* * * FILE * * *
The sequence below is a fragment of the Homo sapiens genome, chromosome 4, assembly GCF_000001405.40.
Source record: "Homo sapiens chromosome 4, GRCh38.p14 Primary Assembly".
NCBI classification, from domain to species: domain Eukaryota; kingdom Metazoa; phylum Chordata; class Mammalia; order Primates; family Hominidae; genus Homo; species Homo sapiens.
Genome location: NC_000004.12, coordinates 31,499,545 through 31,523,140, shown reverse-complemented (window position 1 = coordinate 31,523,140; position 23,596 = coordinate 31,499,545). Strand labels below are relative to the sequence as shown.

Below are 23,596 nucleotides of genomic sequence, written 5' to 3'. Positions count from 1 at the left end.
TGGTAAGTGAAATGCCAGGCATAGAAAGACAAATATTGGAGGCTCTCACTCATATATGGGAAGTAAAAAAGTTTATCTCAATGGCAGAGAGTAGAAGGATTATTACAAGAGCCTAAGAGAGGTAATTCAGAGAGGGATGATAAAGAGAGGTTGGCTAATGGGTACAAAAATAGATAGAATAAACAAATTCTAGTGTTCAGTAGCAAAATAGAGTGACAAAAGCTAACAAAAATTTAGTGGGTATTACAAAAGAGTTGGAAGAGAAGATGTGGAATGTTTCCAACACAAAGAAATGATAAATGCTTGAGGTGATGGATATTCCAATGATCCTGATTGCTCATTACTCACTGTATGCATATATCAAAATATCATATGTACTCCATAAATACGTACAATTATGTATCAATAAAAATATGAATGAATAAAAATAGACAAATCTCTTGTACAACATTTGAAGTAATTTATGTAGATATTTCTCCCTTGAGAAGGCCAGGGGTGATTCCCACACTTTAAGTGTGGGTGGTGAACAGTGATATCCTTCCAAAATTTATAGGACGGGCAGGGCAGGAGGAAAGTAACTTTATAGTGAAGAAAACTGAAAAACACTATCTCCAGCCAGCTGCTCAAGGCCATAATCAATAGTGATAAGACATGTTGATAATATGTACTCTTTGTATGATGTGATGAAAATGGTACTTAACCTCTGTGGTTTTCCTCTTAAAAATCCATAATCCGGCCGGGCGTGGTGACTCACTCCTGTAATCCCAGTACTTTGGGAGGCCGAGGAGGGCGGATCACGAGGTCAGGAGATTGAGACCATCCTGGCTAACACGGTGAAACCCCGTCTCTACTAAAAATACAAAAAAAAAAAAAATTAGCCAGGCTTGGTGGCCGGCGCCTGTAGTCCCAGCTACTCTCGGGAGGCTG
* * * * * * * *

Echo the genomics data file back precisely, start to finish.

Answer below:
The sequence below is a fragment of the Homo sapiens genome, chromosome 4, assembly GCF_000001405.40.
Source record: "Homo sapiens chromosome 4, GRCh38.p14 Primary Assembly".
NCBI classification, from domain to species: domain Eukaryota; kingdom Metazoa; phylum Chordata; class Mammalia; order Primates; family Hominidae; genus Homo; species Homo sapiens.
Genome location: NC_000004.12, coordinates 31,499,545 through 31,523,140, shown reverse-complemented (window position 1 = coordinate 31,523,140; position 23,596 = coordinate 31,499,545). Strand labels below are relative to the sequence as shown.

Below are 23,596 nucleotides of genomic sequence, written 5' to 3'. Positions count from 1 at the left end.
TGGTAAGTGAAATGCCAGGCATAGAAAGACAAATATTGGAGGCTCTCACTCATATATGGGAAGTAAAAAAGTTTATCTCAATGGCAGAGAGTAGAAGGATTATTACAAGAGCCTAAGAGAGGTAATTCAGAGAGGGATGATAAAGAGAGGTTGGCTAATGGGTACAAAAATAGATAGAATAAACAAATTCTAGTGTTCAGTAGCAAAATAGAGTGACAAAAGCTAACAAAAATTTAGTGGGTATTACAAAAGAGTTGGAAGAGAAGATGTGGAATGTTTCCAACACAAAGAAATGATAAATGCTTGAGGTGATGGATATTCCAATGATCCTGATTGCTCATTACTCACTGTATGCATATATCAAAATATCATATGTACTCCATAAATACGTACAATTATGTATCAATAAAAATATGAATGAATAAAAATAGACAAATCTCTTGTACAACATTTGAAGTAATTTATGTAGATATTTCTCCCTTGAGAAGGCCAGGGGTGATTCCCACACTTTAAGTGTGGGTGGTGAACAGTGATATCCTTCCAAAATTTATAGGACGGGCAGGGCAGGAGGAAAGTAACTTTATAGTGAAGAAAACTGAAAAACACTATCTCCAGCCAGCTGCTCAAGGCCATAATCAATAGTGATAAGACATGTTGATAATATGTACTCTTTGTATGATGTGATGAAAATGGTACTTAACCTCTGTGGTTTTCCTCTTAAAAATCCATAATCCGGCCGGGCGTGGTGACTCACTCCTGTAATCCCAGTACTTTGGGAGGCCGAGGAGGGCGGATCACGAGGTCAGGAGATTGAGACCATCCTGGCTAACACGGTGAAACCCCGTCTCTACTAAAAATACAAAAAAAAAAAAAATTAGCCAGGCTTGGTGGCCGGCGCCTGTAGTCCCAGCTACTCTCGGGAGGCTG